In this lecture I will report on a project at the interface of Corpus Linguistics, Cognitive Linguistics, and Language Acquisition. Starting from patterns identified in the COBUILD Grammar Patterns volume on verbs (Francis, Hunston, & Manning, 1996), the project examines English language usage and how this affects the first and second language acquisition and representation of sets of common verb-argument constructions (VACs), such as the ‘V about n’ construction (e.g. she thinks about chocolate all the time). We use corpus- and psycho-linguistic methods and tools to study the relationship between VACs in usage and speakers’ mental VAC representations.
The focus of this lecture will be on investigating what second language (L2) learners of English know about VACs and how this knowledge develops with increasing proficiency. It will address how mental representations of VACs differ between native speakers and learners of different first languages (including German and Spanish), and which role language transfer and typology play in this context. Comparisons of learner production data at different proficiency levels allow us to trace the emergence of constructional knowledge in L2 learners.
Inspired by my positive experiences with this project, I will also discuss the value of collaborative work in Corpus Linguistics. I will show how combining methods and data types from different fields can be beneficial to research outcomes, and call for more collaboration between corpus linguists and scholars from neighboring disciplines.
About Ute Römer
Ute Römer is currently an Assistant Professor in the Department of Applied Linguistics and ESL at Georgia State University.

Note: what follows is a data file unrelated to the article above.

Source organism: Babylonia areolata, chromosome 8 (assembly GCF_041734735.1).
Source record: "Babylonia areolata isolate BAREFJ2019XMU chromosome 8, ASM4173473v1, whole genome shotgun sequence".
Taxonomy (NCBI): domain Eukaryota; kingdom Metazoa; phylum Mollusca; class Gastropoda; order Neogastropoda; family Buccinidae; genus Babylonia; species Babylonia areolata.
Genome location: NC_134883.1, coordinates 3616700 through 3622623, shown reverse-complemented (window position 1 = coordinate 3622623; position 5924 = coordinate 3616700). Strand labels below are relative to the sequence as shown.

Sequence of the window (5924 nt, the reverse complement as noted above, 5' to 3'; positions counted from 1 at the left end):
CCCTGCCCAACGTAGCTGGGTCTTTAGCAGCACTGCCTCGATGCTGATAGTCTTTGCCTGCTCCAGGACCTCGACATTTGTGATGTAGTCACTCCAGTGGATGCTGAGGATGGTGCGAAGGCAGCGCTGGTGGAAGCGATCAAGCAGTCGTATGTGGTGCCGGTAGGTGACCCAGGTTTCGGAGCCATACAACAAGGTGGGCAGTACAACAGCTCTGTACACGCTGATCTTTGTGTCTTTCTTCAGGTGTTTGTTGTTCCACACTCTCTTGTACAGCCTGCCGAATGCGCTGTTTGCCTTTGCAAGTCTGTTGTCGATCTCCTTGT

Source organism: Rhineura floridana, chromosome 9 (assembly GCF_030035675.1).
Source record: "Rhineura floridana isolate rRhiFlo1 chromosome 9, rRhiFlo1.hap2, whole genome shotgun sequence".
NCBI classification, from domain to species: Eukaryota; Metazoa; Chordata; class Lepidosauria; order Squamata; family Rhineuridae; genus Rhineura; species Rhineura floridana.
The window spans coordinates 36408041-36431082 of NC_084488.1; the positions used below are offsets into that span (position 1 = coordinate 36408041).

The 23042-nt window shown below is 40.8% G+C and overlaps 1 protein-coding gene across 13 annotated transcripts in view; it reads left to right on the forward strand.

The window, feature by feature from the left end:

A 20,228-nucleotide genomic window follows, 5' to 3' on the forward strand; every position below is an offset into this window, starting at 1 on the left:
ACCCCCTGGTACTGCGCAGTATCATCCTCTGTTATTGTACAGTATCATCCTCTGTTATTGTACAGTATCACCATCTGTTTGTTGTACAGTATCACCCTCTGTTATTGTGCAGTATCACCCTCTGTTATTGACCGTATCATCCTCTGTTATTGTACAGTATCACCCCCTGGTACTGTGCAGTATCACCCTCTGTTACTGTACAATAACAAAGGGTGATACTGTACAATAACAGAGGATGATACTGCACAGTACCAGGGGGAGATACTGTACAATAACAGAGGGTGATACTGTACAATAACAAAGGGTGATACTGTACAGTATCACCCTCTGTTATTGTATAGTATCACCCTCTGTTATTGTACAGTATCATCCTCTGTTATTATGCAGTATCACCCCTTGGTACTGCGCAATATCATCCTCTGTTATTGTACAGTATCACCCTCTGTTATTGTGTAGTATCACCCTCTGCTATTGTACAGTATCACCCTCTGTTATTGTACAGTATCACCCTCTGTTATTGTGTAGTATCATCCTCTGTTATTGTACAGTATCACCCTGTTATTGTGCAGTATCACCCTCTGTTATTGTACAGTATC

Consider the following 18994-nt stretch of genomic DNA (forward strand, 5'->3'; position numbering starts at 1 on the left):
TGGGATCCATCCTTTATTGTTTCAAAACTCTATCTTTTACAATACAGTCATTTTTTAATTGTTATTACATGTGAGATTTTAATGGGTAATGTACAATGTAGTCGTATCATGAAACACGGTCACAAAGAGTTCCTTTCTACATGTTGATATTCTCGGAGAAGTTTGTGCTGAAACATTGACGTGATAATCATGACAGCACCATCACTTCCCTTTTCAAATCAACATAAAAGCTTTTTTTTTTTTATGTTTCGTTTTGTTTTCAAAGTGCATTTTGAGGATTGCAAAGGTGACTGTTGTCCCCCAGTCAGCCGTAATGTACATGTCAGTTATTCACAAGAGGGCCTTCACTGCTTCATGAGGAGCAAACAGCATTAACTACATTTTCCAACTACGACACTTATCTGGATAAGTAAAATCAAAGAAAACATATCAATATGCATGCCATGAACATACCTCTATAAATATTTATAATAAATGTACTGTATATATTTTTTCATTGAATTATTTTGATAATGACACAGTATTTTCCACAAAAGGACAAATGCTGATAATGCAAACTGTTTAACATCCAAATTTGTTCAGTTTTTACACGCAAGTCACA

From 2007 to 2011 she was the director of the applied corpus linguistics unit at the University of Michigan English Language Institute where she managed the Michigan Corpus of Academic Spoken English (MICASE) and the Michigan Corpus of Upper-level Student Papers (MICUSP) projects. Her primary research interests and areas in which she has published include corpus linguistics, phraseology, academic discourse analysis, and the application of corpora in language learning and teaching.
Ute is currently involved in a large-scale project that combines corpus- and psycholinguistic evidence to gain insights into speakers‘ use and acquisition of English verb-argument constructions. She serves on the editorial boards of a number of academic journals (including the International Journal of Corpus Linguistics, Corpora, and English Text Construction) and is an advisory board member of the book series Studies in Corpus Linguistics(John Benjamins). She has published a book, three edited volumes, and numerous articles in leading journals in Corpus Linguistics and Applied Linguistics.
More information about her research interests and a full list of her publications can be found at http://www.uteroemer.com.